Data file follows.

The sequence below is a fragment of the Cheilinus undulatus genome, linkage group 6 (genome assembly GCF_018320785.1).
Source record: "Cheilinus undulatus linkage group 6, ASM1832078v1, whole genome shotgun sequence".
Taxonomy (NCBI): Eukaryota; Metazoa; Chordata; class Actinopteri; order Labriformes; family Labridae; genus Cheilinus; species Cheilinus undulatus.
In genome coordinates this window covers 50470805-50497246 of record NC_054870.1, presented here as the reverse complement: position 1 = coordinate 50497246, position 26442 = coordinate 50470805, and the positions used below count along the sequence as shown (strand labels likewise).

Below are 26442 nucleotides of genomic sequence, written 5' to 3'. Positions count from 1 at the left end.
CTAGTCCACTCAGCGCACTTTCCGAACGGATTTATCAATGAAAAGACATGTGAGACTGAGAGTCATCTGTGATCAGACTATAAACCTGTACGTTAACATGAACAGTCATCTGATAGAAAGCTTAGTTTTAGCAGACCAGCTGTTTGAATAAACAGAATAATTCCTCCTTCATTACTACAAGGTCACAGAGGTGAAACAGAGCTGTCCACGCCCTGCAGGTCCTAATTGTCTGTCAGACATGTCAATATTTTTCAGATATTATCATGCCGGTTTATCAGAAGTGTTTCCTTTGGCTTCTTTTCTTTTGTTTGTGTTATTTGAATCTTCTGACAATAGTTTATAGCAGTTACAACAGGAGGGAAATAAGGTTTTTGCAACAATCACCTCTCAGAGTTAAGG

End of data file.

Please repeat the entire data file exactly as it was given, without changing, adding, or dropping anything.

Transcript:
The sequence below is a fragment of the Cheilinus undulatus genome, linkage group 6 (genome assembly GCF_018320785.1).
Source record: "Cheilinus undulatus linkage group 6, ASM1832078v1, whole genome shotgun sequence".
Taxonomy (NCBI): Eukaryota; Metazoa; Chordata; class Actinopteri; order Labriformes; family Labridae; genus Cheilinus; species Cheilinus undulatus.
In genome coordinates this window covers 50470805-50497246 of record NC_054870.1, presented here as the reverse complement: position 1 = coordinate 50497246, position 26442 = coordinate 50470805, and the positions used below count along the sequence as shown (strand labels likewise).

Below are 26442 nucleotides of genomic sequence, written 5' to 3'. Positions count from 1 at the left end.
CTAGTCCACTCAGCGCACTTTCCGAACGGATTTATCAATGAAAAGACATGTGAGACTGAGAGTCATCTGTGATCAGACTATAAACCTGTACGTTAACATGAACAGTCATCTGATAGAAAGCTTAGTTTTAGCAGACCAGCTGTTTGAATAAACAGAATAATTCCTCCTTCATTACTACAAGGTCACAGAGGTGAAACAGAGCTGTCCACGCCCTGCAGGTCCTAATTGTCTGTCAGACATGTCAATATTTTTCAGATATTATCATGCCGGTTTATCAGAAGTGTTTCCTTTGGCTTCTTTTCTTTTGTTTGTGTTATTTGAATCTTCTGACAATAGTTTATAGCAGTTACAACAGGAGGGAAATAAGGTTTTTGCAACAATCACCTCTCAGAGTTAAGG